At God’s Politics Becky Garrison interviewed Rev. Dr. Mitri Raheb, a Palestinian pastor. He is the senior pastor at the Evangelical Lutheran Christian Church in Bethlehem.

The conflict in Gaza is a very difficult one. People now are convinced that we are dealing with so much politics, but there is no concern for the “polis,” for the city and community … and that there is too much religion in Palestine and yet too little spirituality. We have too many peace-talkers and only a few peacemakers. Our mission is therefore about caring for the community not through words but deeds. Our mission is to introduce a different kind of spirituality that gives people room to breath. Here at our center we show the potential for our people and country in a way that people can touch with their own hands. It’s all about giving a foretaste of the kingdom to come here and now and in the midst of a difficult context.

In Razzmatazz or Ragamuffins two non-Christians have been paid to visit churches in Toronto. Here are some of their thoughts:

The paid church visitors also made a stop at the Sanctuary, a downtown congregation with deep involvement in the community—particularly with the homeless and poor. The Sanctuary provides free meals and cloths as well as medical care to those in need. One visitor’s first impression was telling:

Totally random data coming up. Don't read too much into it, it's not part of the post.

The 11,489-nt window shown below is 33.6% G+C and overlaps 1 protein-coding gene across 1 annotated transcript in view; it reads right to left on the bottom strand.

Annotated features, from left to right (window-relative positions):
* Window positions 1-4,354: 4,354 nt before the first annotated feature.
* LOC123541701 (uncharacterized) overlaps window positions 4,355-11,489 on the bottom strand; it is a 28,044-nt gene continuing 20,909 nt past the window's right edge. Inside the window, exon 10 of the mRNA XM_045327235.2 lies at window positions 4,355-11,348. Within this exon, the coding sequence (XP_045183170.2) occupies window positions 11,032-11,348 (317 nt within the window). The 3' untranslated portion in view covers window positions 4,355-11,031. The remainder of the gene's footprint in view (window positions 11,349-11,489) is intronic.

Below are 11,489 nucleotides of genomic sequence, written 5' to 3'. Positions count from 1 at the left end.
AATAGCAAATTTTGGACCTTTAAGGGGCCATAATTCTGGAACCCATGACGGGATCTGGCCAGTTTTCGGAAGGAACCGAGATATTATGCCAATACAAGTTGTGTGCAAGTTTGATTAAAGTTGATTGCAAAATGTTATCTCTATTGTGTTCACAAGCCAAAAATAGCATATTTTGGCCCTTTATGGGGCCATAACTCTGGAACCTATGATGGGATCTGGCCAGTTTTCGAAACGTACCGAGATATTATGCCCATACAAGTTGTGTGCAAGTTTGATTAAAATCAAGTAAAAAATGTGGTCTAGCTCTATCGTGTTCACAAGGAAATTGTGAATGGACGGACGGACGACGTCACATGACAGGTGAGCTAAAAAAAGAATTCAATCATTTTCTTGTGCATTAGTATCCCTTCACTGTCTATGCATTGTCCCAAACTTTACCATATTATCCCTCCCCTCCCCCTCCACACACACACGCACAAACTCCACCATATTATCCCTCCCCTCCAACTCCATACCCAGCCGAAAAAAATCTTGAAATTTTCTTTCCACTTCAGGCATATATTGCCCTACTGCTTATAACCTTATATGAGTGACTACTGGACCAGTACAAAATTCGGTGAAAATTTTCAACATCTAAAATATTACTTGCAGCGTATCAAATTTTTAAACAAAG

I could tell then and there we had found what this experiment was set out to accomplish, a church that saw past the money, power and the heighten sense of moral superiority that we have grown accustomed to. Charity, real charity. About time.

He continues…

I was floored, for close to a month now I have been told of all the wonderful things the Christian church provides without any physical evidence of its truth, but here it is, in the flesh. I have to smile, we have traveled to the city’s massive churches where thousands worship and yet we find what we are looking for in a turnout of 35 on Sunday.

This is the only Church where the majority of time, finances and energy is NOT spent on the Sunday service. At Sanctuary, it actually would have been unfair to only score them on their Sunday service, the smallest part of what they do.

At Theolog’s Blogging Toward Sunday, William Willimon wonders why the prayers we pray in church are so different from the way Jesus taught his followers to pray.

In most churches I visit, a time of prayer is often preceded by a time of “Joys and Concerns.” I notice that in every congregation, the only concerns expressed are concerns for people in the congregation who are going through various health crises. Prayer becomes what we used to refer to as “Sick Call” in the army. Where on earth did we get this idea of prayer? Not from Jesus. He healed a few people from time to time, but he doesn’t pray for that. He prays for the coming of God’s kingdom, for bread (but only on a daily basis, not for a surplus) and for forgiveness for our trespasses. It’s curious that physical deterioration has become the contemporary North American church’s main concern in prayer. Jesus is most notable for teaching that we are to pray—not for recent gall bladder surgery—but for our enemies!